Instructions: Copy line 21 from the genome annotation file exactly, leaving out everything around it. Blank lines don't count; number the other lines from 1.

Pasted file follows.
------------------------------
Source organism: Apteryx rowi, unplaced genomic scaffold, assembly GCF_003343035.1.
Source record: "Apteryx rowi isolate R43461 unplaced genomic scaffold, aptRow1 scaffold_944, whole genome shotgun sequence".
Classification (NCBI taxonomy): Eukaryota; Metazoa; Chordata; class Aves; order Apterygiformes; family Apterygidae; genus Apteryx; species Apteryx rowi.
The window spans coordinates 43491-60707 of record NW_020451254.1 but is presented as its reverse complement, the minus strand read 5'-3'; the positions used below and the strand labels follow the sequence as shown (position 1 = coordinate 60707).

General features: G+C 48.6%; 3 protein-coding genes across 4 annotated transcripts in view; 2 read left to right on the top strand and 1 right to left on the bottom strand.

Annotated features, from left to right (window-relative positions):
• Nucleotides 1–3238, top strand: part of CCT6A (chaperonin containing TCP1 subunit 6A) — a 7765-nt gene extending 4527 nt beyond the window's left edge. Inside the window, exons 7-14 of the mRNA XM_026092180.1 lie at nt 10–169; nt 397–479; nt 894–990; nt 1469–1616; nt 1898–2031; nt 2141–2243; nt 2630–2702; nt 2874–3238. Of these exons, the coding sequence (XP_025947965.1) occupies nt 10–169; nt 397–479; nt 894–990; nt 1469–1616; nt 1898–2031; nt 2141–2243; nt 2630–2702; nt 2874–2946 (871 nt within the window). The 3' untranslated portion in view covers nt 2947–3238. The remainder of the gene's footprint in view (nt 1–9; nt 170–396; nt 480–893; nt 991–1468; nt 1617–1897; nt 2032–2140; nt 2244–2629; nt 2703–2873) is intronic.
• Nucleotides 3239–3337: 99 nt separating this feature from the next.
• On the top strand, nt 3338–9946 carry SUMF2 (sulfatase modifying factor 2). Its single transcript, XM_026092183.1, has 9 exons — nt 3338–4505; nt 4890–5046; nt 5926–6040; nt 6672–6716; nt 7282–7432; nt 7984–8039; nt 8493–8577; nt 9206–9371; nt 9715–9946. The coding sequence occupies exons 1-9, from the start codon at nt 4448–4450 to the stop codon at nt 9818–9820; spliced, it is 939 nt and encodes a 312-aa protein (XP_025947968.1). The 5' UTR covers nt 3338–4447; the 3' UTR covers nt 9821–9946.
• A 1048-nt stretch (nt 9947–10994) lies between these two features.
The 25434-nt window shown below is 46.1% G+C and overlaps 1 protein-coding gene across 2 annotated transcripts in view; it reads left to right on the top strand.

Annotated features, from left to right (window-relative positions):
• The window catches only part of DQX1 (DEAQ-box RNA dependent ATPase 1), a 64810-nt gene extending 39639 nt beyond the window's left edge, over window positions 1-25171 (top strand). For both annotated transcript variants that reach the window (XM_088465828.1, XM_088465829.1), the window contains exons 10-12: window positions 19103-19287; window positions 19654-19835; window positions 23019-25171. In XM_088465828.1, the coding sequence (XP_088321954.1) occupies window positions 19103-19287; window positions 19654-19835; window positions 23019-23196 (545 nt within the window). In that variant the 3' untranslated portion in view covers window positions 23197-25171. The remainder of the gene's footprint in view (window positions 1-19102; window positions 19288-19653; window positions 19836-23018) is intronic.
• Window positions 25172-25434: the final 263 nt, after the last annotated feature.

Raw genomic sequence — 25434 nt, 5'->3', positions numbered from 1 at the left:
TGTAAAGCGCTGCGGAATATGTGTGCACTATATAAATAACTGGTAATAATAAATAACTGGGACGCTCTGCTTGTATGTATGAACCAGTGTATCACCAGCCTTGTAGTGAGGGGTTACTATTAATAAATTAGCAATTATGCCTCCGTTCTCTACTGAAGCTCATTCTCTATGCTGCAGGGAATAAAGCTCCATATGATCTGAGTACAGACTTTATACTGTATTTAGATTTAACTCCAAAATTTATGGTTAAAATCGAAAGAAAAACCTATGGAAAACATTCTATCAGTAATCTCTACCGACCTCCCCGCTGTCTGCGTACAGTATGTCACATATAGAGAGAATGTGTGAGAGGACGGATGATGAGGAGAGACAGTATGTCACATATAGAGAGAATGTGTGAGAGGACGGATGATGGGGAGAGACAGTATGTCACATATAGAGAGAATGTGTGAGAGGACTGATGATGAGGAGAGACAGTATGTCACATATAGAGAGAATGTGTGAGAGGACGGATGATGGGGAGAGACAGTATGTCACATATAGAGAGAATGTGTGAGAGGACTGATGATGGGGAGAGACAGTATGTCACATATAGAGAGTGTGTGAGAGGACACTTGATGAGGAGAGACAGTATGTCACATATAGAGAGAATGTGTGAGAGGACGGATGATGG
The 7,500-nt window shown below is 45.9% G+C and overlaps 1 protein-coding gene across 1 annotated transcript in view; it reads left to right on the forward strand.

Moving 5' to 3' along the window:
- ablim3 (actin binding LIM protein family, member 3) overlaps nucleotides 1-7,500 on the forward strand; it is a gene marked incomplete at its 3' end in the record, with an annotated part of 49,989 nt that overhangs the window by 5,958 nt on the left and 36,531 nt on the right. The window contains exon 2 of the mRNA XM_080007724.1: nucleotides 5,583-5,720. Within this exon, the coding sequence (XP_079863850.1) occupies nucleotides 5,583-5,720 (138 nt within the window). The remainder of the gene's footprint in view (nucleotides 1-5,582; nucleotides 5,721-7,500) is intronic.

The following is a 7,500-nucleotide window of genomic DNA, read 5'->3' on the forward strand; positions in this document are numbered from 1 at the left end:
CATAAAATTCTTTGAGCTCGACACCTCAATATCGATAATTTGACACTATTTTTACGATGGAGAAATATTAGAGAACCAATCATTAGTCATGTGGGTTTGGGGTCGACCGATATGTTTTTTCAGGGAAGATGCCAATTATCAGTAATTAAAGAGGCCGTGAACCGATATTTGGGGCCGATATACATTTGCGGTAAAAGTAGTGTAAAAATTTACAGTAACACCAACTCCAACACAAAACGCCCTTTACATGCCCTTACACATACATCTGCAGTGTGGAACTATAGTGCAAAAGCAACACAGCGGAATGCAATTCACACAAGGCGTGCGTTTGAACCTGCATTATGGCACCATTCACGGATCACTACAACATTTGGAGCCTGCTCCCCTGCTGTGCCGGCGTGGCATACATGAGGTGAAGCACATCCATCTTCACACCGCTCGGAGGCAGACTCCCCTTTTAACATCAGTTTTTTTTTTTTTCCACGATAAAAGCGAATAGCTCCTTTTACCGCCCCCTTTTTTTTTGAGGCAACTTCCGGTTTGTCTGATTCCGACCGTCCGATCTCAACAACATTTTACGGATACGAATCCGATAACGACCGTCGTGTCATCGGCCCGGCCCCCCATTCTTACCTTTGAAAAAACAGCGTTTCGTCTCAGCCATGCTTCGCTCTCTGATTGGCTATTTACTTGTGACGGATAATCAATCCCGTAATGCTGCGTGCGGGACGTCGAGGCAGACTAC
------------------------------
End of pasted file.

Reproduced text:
CATAAAATTCTTTGAGCTCGACACCTCAATATCGATAATTTGACACTATTTTTACGATGGAGAAATATTAGAGAACCAATCATTAGTCATGTGGGTTTGGGGTCGACCGATATGTTTTTTCAGGGAAGATGCCAATTATCAGTAATTAAAGAGGCCGTGAACCGATATTTGGGGCCGATATACATTTGCGGTAAAAGTAGTGTAAAAATTTACAGTAACACCAACTCCAACACAAAACGCCCTTTACATGCCCTTACACATACATCTGCAGTGTGGAACTATAGTGCAAAAGCAACACAGCGGAATGCAATTCACACAAGGCGTGCGTTTGAACCTGCATTATGGCACCATTCACGGATCACTACAACATTTGGAGCCTGCTCCCCTGCTGTGCCGGCGTGGCATACATGAGGTGAAGCACATCCATCTTCACACCGCTCGGAGGCAGACTCCCCTTTTAACATCAGTTTTTTTTTTTTTCCACGATAAAAGCGAATAGCTCCTTTTACCGCCCCCTTTTTTTTTGAGGCAACTTCCGGTTTGTCTGATTCCGACCGTCCGATCTCAACAACATTTTACGGATACGAATCCGATAACGACCGTCGTGTCATCGGCCCGGCCCCCCATTCTTACCTTTGAAAAAACAGCGTTTCGTCTCAGCCATGCTTCGCTCTCTGATTGGCTATTTACTTGTGACGGATAATCAATCCCGTAATGCTGCGTGCGGGACGTCGAGGCAGACTAC